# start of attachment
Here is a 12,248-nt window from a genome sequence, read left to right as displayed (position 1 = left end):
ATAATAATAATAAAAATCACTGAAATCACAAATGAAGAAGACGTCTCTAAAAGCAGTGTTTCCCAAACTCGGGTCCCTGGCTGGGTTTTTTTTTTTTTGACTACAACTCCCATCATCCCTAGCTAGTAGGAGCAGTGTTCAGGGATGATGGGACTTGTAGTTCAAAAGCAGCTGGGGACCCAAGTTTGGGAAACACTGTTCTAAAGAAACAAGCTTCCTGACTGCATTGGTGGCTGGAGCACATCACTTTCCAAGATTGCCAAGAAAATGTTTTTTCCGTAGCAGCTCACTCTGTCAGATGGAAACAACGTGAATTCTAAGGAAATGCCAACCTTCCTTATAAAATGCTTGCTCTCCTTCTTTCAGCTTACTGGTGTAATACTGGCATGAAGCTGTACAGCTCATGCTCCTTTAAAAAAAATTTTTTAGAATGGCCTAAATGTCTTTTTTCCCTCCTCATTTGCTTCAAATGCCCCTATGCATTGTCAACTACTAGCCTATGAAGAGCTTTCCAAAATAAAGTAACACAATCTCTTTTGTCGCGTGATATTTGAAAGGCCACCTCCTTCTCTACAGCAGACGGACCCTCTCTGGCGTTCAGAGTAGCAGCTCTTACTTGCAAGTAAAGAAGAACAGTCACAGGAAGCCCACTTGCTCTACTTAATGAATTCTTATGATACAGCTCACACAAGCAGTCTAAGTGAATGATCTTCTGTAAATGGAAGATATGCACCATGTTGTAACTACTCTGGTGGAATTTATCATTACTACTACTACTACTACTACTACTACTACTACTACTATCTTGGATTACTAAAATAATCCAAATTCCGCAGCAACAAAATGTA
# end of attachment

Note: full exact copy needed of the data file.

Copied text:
Here is a 12,248-nt window from a genome sequence, read left to right as displayed (position 1 = left end):
ATAATAATAATAAAAATCACTGAAATCACAAATGAAGAAGACGTCTCTAAAAGCAGTGTTTCCCAAACTCGGGTCCCTGGCTGGGTTTTTTTTTTTTTGACTACAACTCCCATCATCCCTAGCTAGTAGGAGCAGTGTTCAGGGATGATGGGACTTGTAGTTCAAAAGCAGCTGGGGACCCAAGTTTGGGAAACACTGTTCTAAAGAAACAAGCTTCCTGACTGCATTGGTGGCTGGAGCACATCACTTTCCAAGATTGCCAAGAAAATGTTTTTTCCGTAGCAGCTCACTCTGTCAGATGGAAACAACGTGAATTCTAAGGAAATGCCAACCTTCCTTATAAAATGCTTGCTCTCCTTCTTTCAGCTTACTGGTGTAATACTGGCATGAAGCTGTACAGCTCATGCTCCTTTAAAAAAAATTTTTTAGAATGGCCTAAATGTCTTTTTTCCCTCCTCATTTGCTTCAAATGCCCCTATGCATTGTCAACTACTAGCCTATGAAGAGCTTTCCAAAATAAAGTAACACAATCTCTTTTGTCGCGTGATATTTGAAAGGCCACCTCCTTCTCTACAGCAGACGGACCCTCTCTGGCGTTCAGAGTAGCAGCTCTTACTTGCAAGTAAAGAAGAACAGTCACAGGAAGCCCACTTGCTCTACTTAATGAATTCTTATGATACAGCTCACACAAGCAGTCTAAGTGAATGATCTTCTGTAAATGGAAGATATGCACCATGTTGTAACTACTCTGGTGGAATTTATCATTACTACTACTACTACTACTACTACTACTACTACTACTATCTTGGATTACTAAAATAATCCAAATTCCGCAGCAACAAAATGTA